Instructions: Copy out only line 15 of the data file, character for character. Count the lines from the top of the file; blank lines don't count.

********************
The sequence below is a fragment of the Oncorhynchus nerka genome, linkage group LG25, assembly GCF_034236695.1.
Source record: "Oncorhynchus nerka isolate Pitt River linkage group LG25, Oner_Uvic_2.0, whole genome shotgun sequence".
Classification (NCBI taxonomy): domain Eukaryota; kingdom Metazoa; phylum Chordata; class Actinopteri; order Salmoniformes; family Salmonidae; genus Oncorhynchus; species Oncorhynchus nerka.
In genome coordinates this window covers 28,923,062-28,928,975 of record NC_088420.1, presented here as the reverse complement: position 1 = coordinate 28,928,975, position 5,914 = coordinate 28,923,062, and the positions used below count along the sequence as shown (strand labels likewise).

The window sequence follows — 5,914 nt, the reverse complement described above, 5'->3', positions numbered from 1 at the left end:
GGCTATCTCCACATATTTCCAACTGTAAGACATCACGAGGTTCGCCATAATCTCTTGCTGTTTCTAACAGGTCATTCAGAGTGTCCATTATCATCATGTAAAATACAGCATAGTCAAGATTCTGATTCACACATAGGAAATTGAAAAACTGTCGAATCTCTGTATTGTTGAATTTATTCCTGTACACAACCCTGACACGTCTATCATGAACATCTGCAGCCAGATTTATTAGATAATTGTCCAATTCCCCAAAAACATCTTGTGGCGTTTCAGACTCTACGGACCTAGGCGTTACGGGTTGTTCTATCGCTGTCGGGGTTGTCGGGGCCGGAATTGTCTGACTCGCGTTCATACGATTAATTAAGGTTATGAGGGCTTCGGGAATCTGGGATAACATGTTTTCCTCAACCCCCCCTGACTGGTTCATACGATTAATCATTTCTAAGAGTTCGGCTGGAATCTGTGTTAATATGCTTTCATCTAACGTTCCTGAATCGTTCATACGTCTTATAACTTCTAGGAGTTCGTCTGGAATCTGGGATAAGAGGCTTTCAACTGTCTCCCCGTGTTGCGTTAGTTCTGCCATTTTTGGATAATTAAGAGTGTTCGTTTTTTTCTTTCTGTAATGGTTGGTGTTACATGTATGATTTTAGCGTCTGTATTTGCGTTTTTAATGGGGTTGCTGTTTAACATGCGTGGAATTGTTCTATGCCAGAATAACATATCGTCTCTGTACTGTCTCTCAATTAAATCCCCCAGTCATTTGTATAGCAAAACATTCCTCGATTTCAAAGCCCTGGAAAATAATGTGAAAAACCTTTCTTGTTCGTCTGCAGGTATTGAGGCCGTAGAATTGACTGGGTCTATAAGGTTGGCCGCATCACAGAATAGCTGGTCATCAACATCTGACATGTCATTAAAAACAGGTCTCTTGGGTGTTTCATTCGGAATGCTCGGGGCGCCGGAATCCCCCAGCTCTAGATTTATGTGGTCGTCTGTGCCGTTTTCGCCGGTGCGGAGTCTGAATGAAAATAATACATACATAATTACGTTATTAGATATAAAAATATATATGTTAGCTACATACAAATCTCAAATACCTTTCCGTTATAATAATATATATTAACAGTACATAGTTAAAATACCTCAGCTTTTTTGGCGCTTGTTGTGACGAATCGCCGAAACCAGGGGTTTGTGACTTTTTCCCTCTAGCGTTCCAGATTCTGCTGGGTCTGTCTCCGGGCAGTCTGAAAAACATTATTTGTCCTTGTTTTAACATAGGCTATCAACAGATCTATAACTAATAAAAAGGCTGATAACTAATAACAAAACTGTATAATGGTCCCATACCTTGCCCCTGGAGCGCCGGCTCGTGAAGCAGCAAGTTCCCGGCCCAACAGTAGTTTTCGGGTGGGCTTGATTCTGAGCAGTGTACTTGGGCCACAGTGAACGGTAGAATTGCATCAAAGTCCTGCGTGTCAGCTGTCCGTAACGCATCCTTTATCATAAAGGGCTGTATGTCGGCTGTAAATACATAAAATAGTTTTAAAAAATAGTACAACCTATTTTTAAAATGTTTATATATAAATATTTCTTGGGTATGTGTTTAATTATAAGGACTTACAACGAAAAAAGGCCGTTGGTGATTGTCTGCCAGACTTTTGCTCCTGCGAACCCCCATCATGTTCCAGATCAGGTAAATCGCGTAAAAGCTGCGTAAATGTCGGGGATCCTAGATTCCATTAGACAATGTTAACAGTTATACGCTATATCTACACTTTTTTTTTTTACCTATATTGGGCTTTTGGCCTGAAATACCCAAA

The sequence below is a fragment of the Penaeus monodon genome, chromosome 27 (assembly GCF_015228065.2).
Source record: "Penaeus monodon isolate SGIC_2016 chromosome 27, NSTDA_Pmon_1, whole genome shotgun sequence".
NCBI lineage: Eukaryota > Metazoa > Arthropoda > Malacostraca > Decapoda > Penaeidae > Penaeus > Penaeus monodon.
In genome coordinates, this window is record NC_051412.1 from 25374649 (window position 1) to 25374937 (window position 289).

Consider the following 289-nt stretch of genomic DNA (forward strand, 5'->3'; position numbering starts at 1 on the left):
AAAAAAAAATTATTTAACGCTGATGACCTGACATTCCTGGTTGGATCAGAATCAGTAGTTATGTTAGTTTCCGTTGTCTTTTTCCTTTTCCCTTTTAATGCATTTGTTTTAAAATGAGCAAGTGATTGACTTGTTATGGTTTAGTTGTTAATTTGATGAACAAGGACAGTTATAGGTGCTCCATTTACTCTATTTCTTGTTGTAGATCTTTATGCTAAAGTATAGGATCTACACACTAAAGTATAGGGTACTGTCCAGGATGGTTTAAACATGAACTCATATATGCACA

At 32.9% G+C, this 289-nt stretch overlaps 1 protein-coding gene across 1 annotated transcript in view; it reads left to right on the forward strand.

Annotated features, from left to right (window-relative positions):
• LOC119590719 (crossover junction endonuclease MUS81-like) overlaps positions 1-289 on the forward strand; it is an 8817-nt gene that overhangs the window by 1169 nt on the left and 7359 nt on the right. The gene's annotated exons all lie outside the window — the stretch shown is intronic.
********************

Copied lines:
• LOC119590719 (crossover junction endonuclease MUS81-like) overlaps positions 1-289 on the forward strand; it is an 8817-nt gene that overhangs the window by 1169 nt on the left and 7359 nt on the right. The gene's annotated exons all lie outside the window — the stretch shown is intronic.